I could go on and on with the ways I tried to spend away my dissatisfaction with my job, but the bottom line is this: we currently spend about 60% of what we spent in those heyday spending years, the years before I thought that early retirement was a realistic possibility. (As a side note, it will go down to 50% of that number after we sell our second home).
Here's the kicker--we spent far more than my after-tax salary in those high-living years. As I became more and more unhappy in my work, more resigned to the idea that I would have to do it for many, many years to come, we spent a lot more money than my paycheck.
We made up the difference by taking money out of savings, of course. I figured, if I couldn't retire early anyway, what do we need all this savings for? As it turns out, we were taking more out of savings in those years than we are now to live on in retirement.
In other words, if I kept working, we would be depleting our savings FASTER than we are now that I am happily retired, living on less.
The difference between then and now is that I'm happier. I'm not trying to buy happiness anymore. Happiness is just a lot cheaper in retirement.
I just can't seem to get enough of Wall Street these days. I've been gorging on all the recent articles in the New York Times about the folks on Wall Street that are making adjustments to their lives due to the current economic turmoil. Just like Main Street. Well almost.
It's better than reality TV:
In Treatment:This article is one of many I've read, about the increase in mental health services being provided to executives and their spouses as they come to terms with the "drop in social status," "delusions of poverty," and the general "blow to the self-image of losing a job."
Sex and the City: In a similar article, a group of young women band together over cocktails, to form a support group, called "Dating a Banker Anonymous," as they "cope with the inevitable relationship fallout from, say . . . the Dow's shedding 777 points in a single day."
"As hard as it is to believe, bankers who are living on the Upper East Side making $2 or $3 million a year have set up a life for themselves in which they are at zero at the end of the year with credit cards and mortgage bills that are inescapable."
The lifestyle that goes along with such income is quite expensive. By the time these folks have paid their income taxes, mortgages (on the Manhattan apartment and the summer house in Southampton), property taxes, private school tuition and nannies for the kids, there's only so much left for the car and driver, personal trainer, and groceries. And we haven't even covered the charity parties, formal gowns, summer camps or eating out.
Now, someone that makes oodles of money is certainly entitled to spend every dime of it. It's an interesting reminder though, that living at or above one's income level happens at all income levels. Just as people that save significant portions of their incomes exist at all income levels.
What I am most fascinated by, as a person that was so focused on the dream of early retirement, isn't really that someone would spend such quantities of money, but the fact they aren't thinking, as I was always thinking, "It sure would be nice to have enough money amassed to just be able to walk away from my job if I wanted to."
During most of my working life, I entertained fantasies of early retirement. Whenever I was unhappy at work, or whenever I wished I had more time to just enjoy life, I fantasized about a life where I had saved enough money to not have to work. I thought about this pretty much all the time. I thought everyone did.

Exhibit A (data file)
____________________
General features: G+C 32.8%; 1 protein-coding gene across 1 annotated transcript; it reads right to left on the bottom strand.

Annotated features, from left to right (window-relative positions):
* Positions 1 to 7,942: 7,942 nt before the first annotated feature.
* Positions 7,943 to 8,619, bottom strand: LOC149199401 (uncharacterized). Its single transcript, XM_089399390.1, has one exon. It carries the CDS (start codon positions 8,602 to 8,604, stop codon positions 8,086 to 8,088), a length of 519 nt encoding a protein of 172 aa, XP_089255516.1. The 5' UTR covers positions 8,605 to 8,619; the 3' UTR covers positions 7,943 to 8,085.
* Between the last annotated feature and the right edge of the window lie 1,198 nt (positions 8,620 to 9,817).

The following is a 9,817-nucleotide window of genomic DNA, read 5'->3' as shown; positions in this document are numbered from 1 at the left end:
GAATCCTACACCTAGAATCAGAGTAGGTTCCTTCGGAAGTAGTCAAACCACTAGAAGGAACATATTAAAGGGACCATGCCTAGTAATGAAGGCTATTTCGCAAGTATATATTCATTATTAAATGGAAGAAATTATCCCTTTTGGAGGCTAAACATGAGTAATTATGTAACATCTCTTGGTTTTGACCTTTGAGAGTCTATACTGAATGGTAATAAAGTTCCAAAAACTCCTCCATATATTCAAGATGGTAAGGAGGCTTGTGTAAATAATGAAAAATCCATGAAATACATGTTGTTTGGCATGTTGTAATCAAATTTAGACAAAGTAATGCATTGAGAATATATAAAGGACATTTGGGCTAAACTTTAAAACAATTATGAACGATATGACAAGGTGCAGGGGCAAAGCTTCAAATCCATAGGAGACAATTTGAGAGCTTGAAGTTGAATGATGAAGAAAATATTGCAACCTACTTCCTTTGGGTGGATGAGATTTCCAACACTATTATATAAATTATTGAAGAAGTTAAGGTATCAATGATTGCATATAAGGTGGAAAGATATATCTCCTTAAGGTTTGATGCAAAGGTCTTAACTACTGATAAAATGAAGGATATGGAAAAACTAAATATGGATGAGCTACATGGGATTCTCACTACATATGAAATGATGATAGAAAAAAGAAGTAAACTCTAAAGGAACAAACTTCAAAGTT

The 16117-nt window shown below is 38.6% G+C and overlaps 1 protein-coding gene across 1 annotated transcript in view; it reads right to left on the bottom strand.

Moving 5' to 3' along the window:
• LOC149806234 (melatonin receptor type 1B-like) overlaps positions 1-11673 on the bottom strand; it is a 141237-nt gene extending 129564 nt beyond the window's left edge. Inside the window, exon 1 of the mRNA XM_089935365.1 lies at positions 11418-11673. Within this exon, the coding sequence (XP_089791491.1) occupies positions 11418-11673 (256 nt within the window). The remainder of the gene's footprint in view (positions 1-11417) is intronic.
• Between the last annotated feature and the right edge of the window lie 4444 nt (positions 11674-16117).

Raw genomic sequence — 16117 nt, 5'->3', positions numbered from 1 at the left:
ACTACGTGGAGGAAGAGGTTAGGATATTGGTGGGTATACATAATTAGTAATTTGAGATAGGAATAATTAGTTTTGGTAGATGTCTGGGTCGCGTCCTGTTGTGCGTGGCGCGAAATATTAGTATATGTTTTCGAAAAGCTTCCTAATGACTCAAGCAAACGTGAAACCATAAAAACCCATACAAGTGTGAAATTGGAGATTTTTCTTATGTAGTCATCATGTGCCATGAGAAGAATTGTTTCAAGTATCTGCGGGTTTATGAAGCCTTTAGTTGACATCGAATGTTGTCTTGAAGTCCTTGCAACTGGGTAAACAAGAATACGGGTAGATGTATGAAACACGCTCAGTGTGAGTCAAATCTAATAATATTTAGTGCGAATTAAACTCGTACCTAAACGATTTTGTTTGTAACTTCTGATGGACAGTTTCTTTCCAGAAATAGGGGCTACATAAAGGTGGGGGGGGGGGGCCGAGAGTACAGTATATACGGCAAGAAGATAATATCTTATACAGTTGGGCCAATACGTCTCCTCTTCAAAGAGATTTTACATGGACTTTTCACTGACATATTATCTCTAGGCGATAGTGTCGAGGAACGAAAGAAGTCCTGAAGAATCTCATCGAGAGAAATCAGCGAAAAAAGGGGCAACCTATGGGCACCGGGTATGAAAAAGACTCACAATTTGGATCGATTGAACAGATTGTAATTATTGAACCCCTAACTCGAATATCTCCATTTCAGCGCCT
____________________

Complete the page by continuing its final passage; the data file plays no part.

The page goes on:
But reading this article, I realize everyone isn't planning their escape, and it's that fact I find so interesting. Whether it's because they are so happy with their jobs, they cannot imagine ever NOT working or whether they just love the lifestyle their jobs afford them when spending every dime, there seem to be plenty of people that made far more money than I ever did, that were obviously not socking away all those bonuses, planning for their own escape.
The other day my friend asked me to list the top 5 things that make me happy. I've been pondering this question for a couple of days now. When do I feel happiest, and what am I doing when I feel it?
Even more important than the actual list though, was the realization that I'm spending so little time doing these things in retirement. Even though I've eliminated the biggest excuse for not doing what makes me happiest, that is having a job, I'm not actually spending the majority of my time doing the top 5, or even the top 10 on my list.
I had no idea when I retired that I would actually have to make time to do things I enjoyed the most. It's kind of like a job, you have to schedule these things in. You don't just naturally gravitate toward the happy-making things. First you clean the house, then work on the overgrown yard, get some exercise, maybe even do some things you do enjoy, reading blogs or the newspaper, but not necessarily the things that are on your Top 5 List.
I recently read Ram's thoughts at An Experiment in Retirement, as he came to the realization that he needed some sort of structure in his day. He feels less content when drifting from one thing to the next without any real structure. I think he's on to something.
I don't really lack structure to my days, but last week I decided to schedule something from the Top 5 Happy Things List every single day, allowing the aimless drifting time to fill in around the edges. Well, guess what, I was really happy doing the things that I'm really happy doing.
I'm not sure why it isn't a natural evolution in retirement, that you would automatically drift toward those things that make you the happiest, but I do know it's worth the time to think about this question and make adjustments to your lifestyle to be sure to spend time doing what you really are happiest doing.
And not a bad exercise for those that are not retired yet either.